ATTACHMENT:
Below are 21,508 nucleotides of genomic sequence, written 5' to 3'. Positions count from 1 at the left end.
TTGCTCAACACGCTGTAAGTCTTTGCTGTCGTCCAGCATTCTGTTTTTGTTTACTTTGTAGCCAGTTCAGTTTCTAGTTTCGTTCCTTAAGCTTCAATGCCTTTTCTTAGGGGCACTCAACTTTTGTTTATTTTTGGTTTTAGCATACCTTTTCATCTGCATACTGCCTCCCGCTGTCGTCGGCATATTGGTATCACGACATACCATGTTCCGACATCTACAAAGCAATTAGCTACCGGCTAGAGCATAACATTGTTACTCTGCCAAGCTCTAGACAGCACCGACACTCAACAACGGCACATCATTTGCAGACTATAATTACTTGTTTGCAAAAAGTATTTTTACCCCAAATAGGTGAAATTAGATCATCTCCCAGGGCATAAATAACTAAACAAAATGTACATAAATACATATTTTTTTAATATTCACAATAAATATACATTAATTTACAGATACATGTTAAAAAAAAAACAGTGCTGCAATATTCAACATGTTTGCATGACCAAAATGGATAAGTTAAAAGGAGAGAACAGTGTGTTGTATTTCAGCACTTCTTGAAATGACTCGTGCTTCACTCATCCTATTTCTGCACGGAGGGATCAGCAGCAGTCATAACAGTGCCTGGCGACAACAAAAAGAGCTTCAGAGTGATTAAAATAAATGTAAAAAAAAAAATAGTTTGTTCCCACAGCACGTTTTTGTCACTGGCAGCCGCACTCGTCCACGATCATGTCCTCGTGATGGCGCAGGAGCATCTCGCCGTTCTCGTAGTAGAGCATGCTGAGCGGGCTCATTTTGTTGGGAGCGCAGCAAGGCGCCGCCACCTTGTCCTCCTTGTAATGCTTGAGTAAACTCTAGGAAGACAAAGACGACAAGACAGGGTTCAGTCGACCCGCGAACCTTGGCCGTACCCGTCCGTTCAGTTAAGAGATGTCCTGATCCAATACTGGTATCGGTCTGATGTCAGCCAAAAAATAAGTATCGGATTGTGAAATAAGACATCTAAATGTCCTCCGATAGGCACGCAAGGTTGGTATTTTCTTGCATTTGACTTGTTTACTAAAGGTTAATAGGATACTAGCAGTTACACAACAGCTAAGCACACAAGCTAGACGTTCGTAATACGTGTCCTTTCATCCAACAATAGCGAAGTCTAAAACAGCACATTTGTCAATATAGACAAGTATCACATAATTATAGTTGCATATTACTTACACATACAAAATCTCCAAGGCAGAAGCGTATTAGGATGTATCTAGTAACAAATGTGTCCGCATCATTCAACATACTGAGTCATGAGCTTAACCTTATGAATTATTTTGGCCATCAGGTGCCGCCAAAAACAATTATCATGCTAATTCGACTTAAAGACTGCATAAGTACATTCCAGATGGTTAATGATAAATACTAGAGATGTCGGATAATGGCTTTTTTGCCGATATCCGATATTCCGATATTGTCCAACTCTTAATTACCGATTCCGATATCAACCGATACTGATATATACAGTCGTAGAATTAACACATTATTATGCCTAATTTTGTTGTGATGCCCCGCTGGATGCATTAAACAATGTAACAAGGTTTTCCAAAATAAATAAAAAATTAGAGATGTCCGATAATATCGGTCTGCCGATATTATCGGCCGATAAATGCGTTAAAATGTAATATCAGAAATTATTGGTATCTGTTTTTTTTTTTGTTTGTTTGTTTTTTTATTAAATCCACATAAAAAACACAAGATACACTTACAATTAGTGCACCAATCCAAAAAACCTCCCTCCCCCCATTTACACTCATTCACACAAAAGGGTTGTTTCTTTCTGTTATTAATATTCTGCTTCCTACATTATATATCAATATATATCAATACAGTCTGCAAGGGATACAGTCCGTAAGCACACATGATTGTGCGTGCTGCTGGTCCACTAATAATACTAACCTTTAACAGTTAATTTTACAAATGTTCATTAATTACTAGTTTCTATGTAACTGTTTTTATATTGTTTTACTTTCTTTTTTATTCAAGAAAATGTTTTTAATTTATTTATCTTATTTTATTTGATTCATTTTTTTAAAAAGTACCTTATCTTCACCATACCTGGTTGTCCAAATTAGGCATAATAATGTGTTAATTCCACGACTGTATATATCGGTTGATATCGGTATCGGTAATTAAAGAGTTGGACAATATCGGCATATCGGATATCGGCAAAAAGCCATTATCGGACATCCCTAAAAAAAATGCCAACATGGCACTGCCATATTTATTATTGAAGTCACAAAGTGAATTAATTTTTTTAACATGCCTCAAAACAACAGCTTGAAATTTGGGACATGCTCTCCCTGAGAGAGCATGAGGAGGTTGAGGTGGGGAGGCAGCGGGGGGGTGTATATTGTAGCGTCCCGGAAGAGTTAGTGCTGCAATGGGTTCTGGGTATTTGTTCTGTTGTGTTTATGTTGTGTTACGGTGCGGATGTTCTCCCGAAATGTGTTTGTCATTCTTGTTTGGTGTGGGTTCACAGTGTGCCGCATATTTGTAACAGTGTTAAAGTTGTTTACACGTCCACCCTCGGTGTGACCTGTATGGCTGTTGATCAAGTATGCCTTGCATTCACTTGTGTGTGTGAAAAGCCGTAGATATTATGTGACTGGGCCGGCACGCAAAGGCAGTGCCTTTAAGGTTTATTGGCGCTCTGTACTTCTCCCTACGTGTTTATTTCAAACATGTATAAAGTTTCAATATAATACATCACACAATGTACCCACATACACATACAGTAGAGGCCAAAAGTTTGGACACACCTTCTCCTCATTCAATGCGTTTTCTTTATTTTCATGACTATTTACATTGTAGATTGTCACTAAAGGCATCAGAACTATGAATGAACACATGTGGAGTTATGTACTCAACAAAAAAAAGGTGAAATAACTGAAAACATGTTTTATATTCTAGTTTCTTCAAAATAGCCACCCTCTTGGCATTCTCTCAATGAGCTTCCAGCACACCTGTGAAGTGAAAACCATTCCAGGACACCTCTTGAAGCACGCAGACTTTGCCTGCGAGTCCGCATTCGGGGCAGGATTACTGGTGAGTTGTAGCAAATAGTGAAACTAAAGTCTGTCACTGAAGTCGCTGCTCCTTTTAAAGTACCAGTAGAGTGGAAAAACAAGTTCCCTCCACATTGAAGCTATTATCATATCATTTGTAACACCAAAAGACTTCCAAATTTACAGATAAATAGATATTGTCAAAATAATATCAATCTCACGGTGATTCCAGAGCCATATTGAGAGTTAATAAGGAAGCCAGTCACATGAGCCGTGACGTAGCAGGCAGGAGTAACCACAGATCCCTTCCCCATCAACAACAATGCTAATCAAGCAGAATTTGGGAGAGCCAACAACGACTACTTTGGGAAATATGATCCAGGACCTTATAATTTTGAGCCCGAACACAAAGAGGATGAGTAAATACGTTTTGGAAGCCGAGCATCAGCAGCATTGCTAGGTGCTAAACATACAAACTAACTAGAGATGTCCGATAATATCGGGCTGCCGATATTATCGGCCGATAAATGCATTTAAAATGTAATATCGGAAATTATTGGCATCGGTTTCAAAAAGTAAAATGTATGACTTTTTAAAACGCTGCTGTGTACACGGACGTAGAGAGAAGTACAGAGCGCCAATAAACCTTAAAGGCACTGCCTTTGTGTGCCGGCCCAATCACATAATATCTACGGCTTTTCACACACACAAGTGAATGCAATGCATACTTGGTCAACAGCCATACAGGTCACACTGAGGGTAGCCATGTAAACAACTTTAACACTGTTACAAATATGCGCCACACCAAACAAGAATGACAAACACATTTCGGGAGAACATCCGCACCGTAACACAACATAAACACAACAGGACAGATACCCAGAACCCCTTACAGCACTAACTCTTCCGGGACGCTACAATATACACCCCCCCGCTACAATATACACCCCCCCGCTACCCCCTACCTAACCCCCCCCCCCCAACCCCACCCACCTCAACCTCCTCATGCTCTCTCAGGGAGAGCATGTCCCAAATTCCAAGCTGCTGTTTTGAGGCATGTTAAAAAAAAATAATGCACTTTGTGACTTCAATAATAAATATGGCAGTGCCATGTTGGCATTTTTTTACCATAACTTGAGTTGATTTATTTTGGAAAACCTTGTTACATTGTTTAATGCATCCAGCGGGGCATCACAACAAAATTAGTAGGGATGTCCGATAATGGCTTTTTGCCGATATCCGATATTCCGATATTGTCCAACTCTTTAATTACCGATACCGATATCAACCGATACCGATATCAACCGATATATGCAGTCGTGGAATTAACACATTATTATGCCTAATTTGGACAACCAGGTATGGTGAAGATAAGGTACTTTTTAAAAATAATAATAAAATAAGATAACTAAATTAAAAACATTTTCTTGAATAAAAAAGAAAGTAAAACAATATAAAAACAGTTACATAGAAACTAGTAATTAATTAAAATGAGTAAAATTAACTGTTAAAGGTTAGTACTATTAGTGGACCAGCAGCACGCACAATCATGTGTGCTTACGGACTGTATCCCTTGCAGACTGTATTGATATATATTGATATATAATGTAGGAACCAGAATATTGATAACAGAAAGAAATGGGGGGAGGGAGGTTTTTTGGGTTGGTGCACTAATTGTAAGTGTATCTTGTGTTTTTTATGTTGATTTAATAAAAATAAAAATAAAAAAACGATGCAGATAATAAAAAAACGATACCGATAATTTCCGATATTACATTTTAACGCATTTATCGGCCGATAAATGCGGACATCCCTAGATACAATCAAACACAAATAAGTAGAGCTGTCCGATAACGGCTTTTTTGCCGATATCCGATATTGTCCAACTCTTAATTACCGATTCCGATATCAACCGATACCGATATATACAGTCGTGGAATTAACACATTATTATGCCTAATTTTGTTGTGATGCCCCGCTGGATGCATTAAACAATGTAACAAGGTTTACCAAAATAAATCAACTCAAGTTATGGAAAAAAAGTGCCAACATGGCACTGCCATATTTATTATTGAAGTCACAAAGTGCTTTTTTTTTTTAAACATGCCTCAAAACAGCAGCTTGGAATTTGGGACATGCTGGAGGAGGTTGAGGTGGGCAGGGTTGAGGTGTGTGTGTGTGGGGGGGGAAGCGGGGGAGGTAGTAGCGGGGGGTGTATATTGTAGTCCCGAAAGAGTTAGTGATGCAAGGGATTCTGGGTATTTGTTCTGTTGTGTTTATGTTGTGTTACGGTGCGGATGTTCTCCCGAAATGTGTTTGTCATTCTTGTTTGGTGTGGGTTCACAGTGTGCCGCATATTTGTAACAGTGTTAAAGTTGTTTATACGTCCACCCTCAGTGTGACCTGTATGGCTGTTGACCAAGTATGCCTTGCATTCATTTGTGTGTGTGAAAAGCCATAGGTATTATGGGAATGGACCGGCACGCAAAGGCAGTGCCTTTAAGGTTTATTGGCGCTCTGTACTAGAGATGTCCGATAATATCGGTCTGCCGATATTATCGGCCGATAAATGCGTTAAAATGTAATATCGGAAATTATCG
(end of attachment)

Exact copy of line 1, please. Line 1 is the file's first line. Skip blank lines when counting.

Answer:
Below are 21,508 nucleotides of genomic sequence, written 5' to 3'. Positions count from 1 at the left end.